Endocrine-disrupting chemicals (EDCs) are natural or human-made chemicals that may mimic, block, or interfere with the body’s hormones, which are part of the endocrine system. These chemicals are associated with a wide array of health issues.
Similar to humans, endocrine disruptors can also have adverse effects on pets. While research on the specific effects of endocrine disruptors in pets is more limited compared to humans, certain conditions and health issues have been observed. Here are some examples:
Reproductive problems: Endocrine disruptors can interfere with the reproductive system of pets, leading to fertility issues, hormonal imbalances, and abnormalities in the reproductive organs. This can result in difficulties with breeding, reduced litter sizes, or even infertility.
Hormonal imbalances: Exposure to endocrine disruptors can disrupt the hormonal balance in pets, affecting various physiological processes. This can lead to metabolic imbalances, changes in appetite and weight, and disturbances in growth and development.
Skin and coat issues: Endocrine disruptors may contribute to skin problems and allergies in pets. They can disrupt the normal functioning of the skin, leading to irritations, rashes, excessive shedding, and changes in coat quality.
Endocrine-related diseases: Some endocrine disruptors have been associated with an increased risk of endocrine-related diseases in pets. For example, exposure to certain chemicals has been linked to an elevated risk of thyroid disorders, diabetes, and adrenal gland dysfunction in animals.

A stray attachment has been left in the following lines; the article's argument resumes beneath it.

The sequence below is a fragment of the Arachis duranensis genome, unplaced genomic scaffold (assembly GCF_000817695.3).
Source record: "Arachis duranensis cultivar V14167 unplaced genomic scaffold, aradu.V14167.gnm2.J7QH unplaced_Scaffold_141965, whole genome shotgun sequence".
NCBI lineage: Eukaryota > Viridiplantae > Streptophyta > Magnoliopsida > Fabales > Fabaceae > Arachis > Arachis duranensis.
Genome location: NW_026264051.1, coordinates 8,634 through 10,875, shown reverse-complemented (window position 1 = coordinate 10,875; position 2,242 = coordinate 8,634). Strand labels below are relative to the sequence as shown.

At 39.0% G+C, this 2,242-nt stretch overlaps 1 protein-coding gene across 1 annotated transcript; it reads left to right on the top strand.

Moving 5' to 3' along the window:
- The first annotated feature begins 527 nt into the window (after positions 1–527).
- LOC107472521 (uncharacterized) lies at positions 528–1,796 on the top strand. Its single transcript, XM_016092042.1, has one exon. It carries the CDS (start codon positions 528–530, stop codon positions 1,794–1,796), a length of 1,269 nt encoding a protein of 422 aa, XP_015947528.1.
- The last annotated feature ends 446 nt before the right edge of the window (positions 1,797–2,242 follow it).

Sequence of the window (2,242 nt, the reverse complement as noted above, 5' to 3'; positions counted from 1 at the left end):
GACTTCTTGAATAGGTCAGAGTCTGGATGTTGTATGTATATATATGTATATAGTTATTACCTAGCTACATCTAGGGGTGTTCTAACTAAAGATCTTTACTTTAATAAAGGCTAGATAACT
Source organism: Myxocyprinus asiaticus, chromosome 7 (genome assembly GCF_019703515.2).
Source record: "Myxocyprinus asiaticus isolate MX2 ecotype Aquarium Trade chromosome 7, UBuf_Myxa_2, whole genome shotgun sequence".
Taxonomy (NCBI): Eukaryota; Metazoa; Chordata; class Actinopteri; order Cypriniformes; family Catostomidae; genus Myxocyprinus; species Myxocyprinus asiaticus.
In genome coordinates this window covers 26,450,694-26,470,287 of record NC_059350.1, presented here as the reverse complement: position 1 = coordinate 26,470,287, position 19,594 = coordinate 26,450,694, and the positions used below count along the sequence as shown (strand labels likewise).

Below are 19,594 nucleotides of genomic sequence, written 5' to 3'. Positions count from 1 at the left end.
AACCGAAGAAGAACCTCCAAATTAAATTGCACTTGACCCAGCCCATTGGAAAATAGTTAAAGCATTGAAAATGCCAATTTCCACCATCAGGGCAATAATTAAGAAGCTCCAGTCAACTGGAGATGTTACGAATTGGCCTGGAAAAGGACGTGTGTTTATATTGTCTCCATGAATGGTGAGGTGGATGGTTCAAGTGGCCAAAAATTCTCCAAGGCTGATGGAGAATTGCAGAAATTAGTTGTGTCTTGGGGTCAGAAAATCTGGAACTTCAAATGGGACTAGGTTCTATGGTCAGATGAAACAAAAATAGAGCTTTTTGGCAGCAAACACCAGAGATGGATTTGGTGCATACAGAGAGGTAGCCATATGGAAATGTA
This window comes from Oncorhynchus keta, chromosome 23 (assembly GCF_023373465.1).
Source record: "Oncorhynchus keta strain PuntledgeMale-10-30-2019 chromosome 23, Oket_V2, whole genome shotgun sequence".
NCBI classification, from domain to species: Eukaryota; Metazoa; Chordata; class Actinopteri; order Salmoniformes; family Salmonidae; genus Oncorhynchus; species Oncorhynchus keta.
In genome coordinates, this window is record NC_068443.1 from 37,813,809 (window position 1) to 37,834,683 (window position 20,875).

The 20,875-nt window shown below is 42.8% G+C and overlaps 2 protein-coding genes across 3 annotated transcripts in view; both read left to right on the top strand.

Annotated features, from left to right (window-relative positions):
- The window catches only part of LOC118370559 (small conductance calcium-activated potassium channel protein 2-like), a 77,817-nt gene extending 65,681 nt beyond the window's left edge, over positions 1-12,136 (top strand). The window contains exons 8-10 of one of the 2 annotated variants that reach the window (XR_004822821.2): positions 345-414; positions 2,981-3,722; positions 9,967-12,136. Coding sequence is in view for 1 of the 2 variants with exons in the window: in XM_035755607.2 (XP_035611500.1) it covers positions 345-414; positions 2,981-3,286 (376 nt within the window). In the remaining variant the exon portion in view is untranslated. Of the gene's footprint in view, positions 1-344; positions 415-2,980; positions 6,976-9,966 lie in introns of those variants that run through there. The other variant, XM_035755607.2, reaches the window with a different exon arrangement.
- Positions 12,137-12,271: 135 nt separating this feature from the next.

Cancer: Similar to humans, endocrine disruptors may increase the risk of certain types of cancer in pets. Pets exposed to these substances may have a higher likelihood of developing cancers, such as mammary tumors, testicular tumors, or lymphoma.
Behavioral changes: Some endocrine disruptors can affect the nervous system of pets and potentially lead to behavioral changes. Pets may exhibit altered activity levels, mood swings, anxiety, or changes in social behavior.
Additionally, pets may be exposed to endocrine disruptors through various sources, such as household products, food, and environmental contaminants. Endocrine Disruptors are in the air, in the water, in food and they can be absorbed through the skin. Since we can't avoid them all, it is important to try to protect ourselves the best we can.
How do we protect ourselves and our pets?
Use shampoos & cosmetics with real ingredients
Get rid of synthetic scented candles, sprays, perfumes and air fresheners.
Use vinegar etc. as household cleaners
Clean and dust often
Filtered Water. Reverse Osmosis dumps contaminants back into water cycle.
Avoid touching printer receipts - very high in BPA
Eat real food
Leaky Gut and Liver Support
It's important to note that the effects of endocrine disruptors on pets can vary depending on the species, breed, and individual susceptibility. If you are dealing with a pet with chronic medical issues or you feel that you need help getting your pet on the path to wellness, feel free to reach out so we can schedule a consultation and get your pet living their best life!